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Virginia Cavaliers vs. Lehigh Mountain Hawks: Your big preview

This should just be a tune-up game for the Hoos, who have a big matchup against West Virginia on Tuesday.

NCAA Basketball: Wisconsin at Virginia Geoff Burke-USA TODAY Sports

After three games in five days, Virginia Cavaliers basketball has earned its break. Four full days off certainly fits the bill there, and if all goes as expected, today’s matchup might also be considered a bit of a break. While the Lehigh Mountain Hawks have some talent, this game is simply a tune-up before a West Virginia matchup on Tuesday. Expect to see some of the younger guys get some good run in this one, as the starters rest up for the high-tempo Mountaineers.

The Mountain Hawks are just 4-3, including a home loss to Monmouth, who Virginia beat by 20. They have beaten Siena (in OT), Marist (also OT), Princeton and Eastern (a DIII school). Not exactly a glowing resume, although Princeton is a solid squad. The Hoos and Hawks last played in 2015, an 80-54 win for the Hoos. The only other matchup between the two schools was in 1973.

A year ago, Lehigh won 20 games including a sweep of Bucknell, the Patriot League’s NCAA participant. But that team was led by Tim Kempton, two-time Patriot League player of the year, who is currently playing in Israel. It was a big loss, as he was the only real size they had.

This year, the Hawks are led by a backcourt trio of senior PG Kahron Ross along with junior SGs Kyle Leufroy and Lance Tejada (a transfer from ECU). Those three lead the team in scoring and minutes. Tejada is leading the team in shots while taking more than half from 3 point range. He’s making 45%, but he’s just a career 34% shooter, so that number may drop. The opposite is true of Kyle Leufroy. He’s made just 22% of his threes on the year, but is a career 40% shooter. His stroke should return although maybe not this game, as the Hoos are allowing opponents just 25% from beyond the arch. Leufroy scored 14 against the Hoos two years ago on 4/5 from the three.

At just 5’11” 160 pounds, Ross is one of the smaller players in DI. He’s also the best overall player of the bunch. He’s 8/14 from 3 on the year, which is 57%. For his career, he’s at 37%. He’s also averaged about 6 assists per game over a 95 game career. Ross is the all-time assist leader for Lehigh, and had he put up the same numbers in a Virginia uniform, would have a good chance at passing John Crotty for the Cavalier record. Ross had 11 points and 4 assists in the last matchup.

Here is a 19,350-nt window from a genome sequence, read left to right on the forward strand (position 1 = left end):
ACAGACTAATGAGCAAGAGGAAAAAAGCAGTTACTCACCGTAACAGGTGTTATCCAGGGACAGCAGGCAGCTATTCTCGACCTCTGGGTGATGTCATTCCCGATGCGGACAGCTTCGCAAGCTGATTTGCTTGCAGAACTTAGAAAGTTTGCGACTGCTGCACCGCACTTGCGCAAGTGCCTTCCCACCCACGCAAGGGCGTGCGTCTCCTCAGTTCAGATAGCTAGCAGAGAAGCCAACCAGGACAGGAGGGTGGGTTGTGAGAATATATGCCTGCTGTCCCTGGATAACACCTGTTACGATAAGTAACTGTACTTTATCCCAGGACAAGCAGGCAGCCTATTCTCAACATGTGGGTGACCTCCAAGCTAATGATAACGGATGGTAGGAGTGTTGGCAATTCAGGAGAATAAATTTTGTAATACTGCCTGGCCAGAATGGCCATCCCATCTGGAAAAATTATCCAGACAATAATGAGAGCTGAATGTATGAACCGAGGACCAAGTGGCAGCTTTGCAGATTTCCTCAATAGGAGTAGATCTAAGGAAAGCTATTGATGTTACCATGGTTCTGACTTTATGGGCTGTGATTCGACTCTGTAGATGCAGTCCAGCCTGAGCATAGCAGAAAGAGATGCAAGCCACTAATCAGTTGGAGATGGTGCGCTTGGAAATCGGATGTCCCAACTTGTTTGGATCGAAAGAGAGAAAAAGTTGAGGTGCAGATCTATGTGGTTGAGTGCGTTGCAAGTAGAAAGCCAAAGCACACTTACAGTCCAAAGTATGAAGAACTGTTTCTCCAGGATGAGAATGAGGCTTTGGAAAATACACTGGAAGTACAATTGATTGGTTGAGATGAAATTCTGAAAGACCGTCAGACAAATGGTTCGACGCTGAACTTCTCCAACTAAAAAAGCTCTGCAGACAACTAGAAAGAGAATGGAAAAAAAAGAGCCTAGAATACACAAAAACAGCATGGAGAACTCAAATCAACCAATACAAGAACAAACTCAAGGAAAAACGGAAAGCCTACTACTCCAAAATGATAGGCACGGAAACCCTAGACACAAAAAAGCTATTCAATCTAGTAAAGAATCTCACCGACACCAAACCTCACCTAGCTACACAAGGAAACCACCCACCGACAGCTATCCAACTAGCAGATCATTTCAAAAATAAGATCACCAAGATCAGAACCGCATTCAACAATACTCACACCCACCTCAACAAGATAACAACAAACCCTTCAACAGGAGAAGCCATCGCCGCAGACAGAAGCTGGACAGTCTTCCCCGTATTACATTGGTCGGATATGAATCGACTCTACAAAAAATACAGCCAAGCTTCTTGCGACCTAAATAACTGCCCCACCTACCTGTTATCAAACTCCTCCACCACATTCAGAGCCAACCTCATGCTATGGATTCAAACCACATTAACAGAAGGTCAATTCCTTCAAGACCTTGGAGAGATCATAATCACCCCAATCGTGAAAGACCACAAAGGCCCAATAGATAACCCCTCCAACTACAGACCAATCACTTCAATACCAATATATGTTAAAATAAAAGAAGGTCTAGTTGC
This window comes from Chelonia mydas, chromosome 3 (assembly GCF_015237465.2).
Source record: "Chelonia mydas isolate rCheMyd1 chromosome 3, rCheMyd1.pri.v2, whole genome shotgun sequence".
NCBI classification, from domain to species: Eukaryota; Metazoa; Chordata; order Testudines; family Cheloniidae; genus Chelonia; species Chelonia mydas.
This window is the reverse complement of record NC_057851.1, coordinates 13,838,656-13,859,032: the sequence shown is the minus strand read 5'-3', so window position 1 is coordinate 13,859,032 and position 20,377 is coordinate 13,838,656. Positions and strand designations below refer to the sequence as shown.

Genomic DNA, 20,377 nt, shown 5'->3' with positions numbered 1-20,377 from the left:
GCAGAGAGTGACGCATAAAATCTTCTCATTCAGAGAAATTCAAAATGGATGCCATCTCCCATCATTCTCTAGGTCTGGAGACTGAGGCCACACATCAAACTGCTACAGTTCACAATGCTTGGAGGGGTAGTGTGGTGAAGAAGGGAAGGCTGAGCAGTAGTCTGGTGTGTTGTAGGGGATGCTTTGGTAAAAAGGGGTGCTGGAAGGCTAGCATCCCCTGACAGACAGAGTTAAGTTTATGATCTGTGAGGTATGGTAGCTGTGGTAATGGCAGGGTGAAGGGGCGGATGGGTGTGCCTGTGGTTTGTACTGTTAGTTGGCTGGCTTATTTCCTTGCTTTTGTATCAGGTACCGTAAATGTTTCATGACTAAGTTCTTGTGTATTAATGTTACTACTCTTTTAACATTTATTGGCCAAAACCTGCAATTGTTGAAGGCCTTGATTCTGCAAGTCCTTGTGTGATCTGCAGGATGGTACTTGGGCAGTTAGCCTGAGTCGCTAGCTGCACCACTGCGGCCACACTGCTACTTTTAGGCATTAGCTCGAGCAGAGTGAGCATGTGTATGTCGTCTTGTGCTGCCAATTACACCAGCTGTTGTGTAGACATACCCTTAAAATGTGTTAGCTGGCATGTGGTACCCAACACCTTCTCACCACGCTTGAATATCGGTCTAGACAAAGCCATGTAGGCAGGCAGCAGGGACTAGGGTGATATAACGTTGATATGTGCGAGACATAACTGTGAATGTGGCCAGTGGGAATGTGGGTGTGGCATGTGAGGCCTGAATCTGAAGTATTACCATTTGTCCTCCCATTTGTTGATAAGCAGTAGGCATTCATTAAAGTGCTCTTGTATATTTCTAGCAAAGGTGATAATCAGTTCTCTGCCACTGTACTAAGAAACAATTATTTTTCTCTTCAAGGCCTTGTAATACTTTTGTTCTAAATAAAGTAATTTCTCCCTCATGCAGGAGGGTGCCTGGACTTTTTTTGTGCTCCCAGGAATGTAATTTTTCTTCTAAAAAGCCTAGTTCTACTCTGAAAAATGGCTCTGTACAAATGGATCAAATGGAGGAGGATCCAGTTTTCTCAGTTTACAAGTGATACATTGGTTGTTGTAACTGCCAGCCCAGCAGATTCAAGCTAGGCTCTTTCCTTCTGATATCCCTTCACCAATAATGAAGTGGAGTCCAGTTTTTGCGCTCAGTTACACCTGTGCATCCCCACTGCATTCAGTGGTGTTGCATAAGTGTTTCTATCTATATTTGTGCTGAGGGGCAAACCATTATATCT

Up front, there really isn’t much. The starters are sophomore Pat Andree and freshman James Karnick. Andree is a stretch 4 and could cause some problems out there on the perimeter. He isn’t going to do much inside, especially against somebody like Isaiah Wilkins, who could work him inside on the glass. Karnick, 6’9” 220 is a skilled interior player and put up 14 and 10 against Pitt. He also had 7 and 9 against a very good USC squad, although a lot of that came late in a blowout loss and had 7 and 12 against Princeton. But Jack Salt is simply too big and too strong for Karnick.

Based on early season results, Lehigh doesn’t do much very well. They generally don’t turn the ball over, ranking 6th in the nation in lowest TO rate. But even though the Hoos are forcing turnovers at a good clip, it isn’t an emphasis of the Pack Line Defense and shouldn’t impact the game very much. Lehigh also shoots the ball pretty well, with their trio of backcourt players.

That is what they’ll try to do: they’ll spread the floor, force one of the UVA bigs to go to the perimeter to guard Pat Andree and they’ll try to knock down enough shots to pull the upset. That strategy has been tried before, with varying degrees of success. VCU shot a lot of 3s and made enough to keep the game close. They arguably “solved” the Pack Line defense, averaging better than a point per game. UNC-G also shot a ton of 3s and kept the game close. But they didn’t shoot it well, and stayed in the game due to offensive rebounds (and some poor offense from the Hoos). Lehigh has neither the talent of VCU nor the front court depth of UNC-G. Their only chance is making a ton of contested 3s and hoping the Hoos are looking ahead to WVU on Tuesday.